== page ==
Canada needs a national drug surveillance system

Canada needs a national drug surveillance system

THE CANADIAN PRESS/Jacques Boissinot Interviews with Dr. Robyn Tamblyn and Dr. Jenna Wong Medications can be life-saving. But they are only as good as our knowledge about them. The time is right for a national drug surveillance system to kept better track of our experiences with medications. Jenna Wong recently received her PhD from the […]

Facing some unpleasant truths about opioids

Facing some unpleasant truths about opioids

Over the past year I’ve lost track of how many times the opioid epidemic has, in one incarnation or another (Prince, naloxone, fentanyl, newborns in agonizing withdrawal and so on) found its way onto the front page news.

Health Canada fails to enforce its own rules on pharmaceutical advertising

Health Canada fails to enforce its own rules on pharmaceutical advertising

A handsome man struts over to the office water cooler with a smirk on his face. When his colleagues ask about his weekend, he replies enthusiastically, with audio muted. A large blue pill appears with the tagline, “Viagra, Ask Your Doctor.” Vibrant, energetic older people are shown swimming, bowling and having a good time. With a twinkle in their eye, they suggest the viewer “ask your doctor” about Celebrex.

Why an income-based drug plan is harmful to Ontario seniors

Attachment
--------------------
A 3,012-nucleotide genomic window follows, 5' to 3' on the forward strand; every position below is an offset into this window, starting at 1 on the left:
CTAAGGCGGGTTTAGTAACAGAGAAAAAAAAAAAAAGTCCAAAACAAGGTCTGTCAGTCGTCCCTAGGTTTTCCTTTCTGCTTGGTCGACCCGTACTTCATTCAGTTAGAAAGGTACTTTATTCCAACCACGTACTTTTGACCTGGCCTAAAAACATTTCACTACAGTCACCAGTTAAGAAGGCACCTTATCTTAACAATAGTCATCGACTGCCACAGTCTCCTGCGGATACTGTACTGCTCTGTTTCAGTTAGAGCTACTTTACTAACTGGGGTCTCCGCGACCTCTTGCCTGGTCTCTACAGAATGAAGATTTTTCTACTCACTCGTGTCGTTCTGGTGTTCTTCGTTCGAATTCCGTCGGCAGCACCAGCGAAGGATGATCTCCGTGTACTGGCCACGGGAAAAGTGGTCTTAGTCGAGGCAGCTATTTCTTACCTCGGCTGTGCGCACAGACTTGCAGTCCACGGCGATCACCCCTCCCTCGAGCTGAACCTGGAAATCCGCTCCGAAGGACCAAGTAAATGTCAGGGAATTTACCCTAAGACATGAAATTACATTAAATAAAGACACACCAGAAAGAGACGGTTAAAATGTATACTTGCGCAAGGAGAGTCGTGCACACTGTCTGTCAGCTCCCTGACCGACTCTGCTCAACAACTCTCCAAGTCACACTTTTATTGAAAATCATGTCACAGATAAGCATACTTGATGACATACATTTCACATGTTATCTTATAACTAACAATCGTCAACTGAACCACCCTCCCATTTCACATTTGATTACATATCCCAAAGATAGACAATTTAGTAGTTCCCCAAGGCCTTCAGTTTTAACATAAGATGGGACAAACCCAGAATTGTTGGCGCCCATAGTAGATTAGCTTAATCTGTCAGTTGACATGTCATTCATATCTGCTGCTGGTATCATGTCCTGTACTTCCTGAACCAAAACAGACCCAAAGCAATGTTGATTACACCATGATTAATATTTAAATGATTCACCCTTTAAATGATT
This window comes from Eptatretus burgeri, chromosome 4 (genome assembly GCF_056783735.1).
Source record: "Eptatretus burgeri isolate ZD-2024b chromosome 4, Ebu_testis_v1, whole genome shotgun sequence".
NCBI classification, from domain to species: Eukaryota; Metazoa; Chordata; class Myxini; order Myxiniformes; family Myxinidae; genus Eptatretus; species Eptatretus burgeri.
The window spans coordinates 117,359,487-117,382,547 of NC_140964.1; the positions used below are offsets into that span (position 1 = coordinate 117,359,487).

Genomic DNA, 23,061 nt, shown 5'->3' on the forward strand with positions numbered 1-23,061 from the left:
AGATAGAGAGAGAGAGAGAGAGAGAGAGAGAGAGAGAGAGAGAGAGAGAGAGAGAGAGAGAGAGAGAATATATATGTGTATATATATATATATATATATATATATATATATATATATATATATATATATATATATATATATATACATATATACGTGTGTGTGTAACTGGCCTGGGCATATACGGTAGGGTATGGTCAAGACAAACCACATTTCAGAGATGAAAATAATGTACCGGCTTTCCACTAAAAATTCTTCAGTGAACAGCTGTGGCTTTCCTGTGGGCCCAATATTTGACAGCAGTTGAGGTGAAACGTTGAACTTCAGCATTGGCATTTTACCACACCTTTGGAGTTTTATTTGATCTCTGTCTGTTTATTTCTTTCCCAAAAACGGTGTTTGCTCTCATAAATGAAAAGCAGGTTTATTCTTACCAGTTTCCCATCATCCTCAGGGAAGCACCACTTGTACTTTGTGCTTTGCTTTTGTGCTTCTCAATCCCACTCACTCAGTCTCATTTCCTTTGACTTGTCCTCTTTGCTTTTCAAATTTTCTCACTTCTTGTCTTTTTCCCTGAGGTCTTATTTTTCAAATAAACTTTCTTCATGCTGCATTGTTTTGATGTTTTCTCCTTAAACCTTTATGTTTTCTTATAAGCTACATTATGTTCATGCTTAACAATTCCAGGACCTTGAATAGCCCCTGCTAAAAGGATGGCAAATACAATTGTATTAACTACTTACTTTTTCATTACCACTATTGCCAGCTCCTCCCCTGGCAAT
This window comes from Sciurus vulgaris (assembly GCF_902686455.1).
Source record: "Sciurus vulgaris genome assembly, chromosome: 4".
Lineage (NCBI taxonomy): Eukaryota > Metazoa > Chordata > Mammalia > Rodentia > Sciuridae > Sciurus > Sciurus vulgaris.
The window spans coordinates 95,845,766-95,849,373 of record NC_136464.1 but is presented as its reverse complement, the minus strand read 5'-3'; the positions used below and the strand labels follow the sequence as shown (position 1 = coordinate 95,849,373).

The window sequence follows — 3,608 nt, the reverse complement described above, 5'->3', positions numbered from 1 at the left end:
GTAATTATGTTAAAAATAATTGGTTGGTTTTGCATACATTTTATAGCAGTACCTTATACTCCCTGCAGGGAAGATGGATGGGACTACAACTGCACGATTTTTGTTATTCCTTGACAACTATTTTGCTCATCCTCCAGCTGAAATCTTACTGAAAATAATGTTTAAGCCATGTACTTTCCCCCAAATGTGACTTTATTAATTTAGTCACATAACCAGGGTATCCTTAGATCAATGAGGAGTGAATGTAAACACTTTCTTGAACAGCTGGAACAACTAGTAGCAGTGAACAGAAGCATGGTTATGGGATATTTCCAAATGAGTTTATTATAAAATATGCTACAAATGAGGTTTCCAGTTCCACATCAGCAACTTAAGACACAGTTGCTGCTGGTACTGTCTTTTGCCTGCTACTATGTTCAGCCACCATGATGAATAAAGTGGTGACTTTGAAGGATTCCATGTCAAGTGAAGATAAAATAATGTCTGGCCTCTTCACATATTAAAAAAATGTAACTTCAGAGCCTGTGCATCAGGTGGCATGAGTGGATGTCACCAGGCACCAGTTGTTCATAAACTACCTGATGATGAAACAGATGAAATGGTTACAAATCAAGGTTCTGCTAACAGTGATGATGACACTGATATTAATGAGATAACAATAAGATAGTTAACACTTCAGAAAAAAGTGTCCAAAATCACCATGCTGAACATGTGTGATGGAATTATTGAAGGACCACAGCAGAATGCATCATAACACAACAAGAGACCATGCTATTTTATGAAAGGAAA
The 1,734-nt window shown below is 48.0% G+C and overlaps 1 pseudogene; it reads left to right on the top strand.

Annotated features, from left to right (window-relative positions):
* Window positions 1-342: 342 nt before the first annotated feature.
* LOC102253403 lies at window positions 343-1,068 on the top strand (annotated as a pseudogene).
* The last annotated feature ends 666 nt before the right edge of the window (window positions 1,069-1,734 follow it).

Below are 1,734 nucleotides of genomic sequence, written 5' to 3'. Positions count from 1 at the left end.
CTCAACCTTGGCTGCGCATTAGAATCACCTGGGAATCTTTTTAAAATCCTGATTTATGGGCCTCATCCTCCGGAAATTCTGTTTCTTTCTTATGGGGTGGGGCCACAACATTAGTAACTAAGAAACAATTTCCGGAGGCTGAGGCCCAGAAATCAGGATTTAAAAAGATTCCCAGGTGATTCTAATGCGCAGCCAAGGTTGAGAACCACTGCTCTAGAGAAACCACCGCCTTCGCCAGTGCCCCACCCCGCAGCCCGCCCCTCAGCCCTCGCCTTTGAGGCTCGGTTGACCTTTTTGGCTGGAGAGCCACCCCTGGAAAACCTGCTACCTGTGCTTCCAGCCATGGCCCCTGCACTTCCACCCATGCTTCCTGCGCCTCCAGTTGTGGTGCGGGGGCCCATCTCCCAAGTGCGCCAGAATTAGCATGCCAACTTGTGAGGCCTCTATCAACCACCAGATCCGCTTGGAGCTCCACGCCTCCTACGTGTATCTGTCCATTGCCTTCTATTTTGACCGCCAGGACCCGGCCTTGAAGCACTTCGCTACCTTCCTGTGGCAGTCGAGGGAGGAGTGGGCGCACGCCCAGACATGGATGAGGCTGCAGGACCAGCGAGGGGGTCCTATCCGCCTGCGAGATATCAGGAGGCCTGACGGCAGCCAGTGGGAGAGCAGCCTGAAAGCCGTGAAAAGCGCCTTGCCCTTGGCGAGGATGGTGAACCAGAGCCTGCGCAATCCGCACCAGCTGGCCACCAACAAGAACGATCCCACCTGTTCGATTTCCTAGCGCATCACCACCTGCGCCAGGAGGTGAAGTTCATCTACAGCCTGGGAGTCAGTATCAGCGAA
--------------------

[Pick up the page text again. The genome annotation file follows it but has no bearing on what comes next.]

Why an income-based drug plan is harmful to Ontario seniors

Ontario spends $11-billion per year on prescription drugs. Nearly half of this is spent on medicines used by senior citizens, a group that receives public subsidies for nearly all of their prescription drug costs in Ontario.

Prescription drug costs hurting Canadians

Prescription drug costs hurting Canadians

Health Ministers from across Canada will gather in Banff to discuss issues of common interest and explore opportunities to work together. Pharmacare — a program that would see all prescription drug costs covered through a publicly funded system instead of out-of-pocket — will almost certainly be on the agenda.

Canada slow to respond to prescription opioid crisis

Canada slow to respond to prescription opioid crisis

In my first career as a pharmacist, I worked in more than 30 pharmacies across Nova Scotia, filling more than 100,000 prescriptions between 1990 and 1995. Some of these were for strong painkillers called opioids — drugs like morphine and oxycodone, which are chemically and biologically very similar to heroin.

Backgrounder: Canada’s prescription opioid crisis

Backgrounder: Canada’s prescription opioid crisis

“The misuse of opioids has grown exponentially with devastating consequences” – First Do No Harm: Responding to Canada’s Prescription Drug Crisis (Canadian Council on Substance Abuse, 2013).

Backgrounder: Pharmaceutical policy in Canada

Backgrounder: Pharmaceutical policy in Canada

Pharmaceutical costs have been rising dramatically over the past three decades, both in real terms and as a component of health care spending. In 2012, Canadians spent $947 per capita a year on pharmaceuticals, up from $147 per capita in 1985.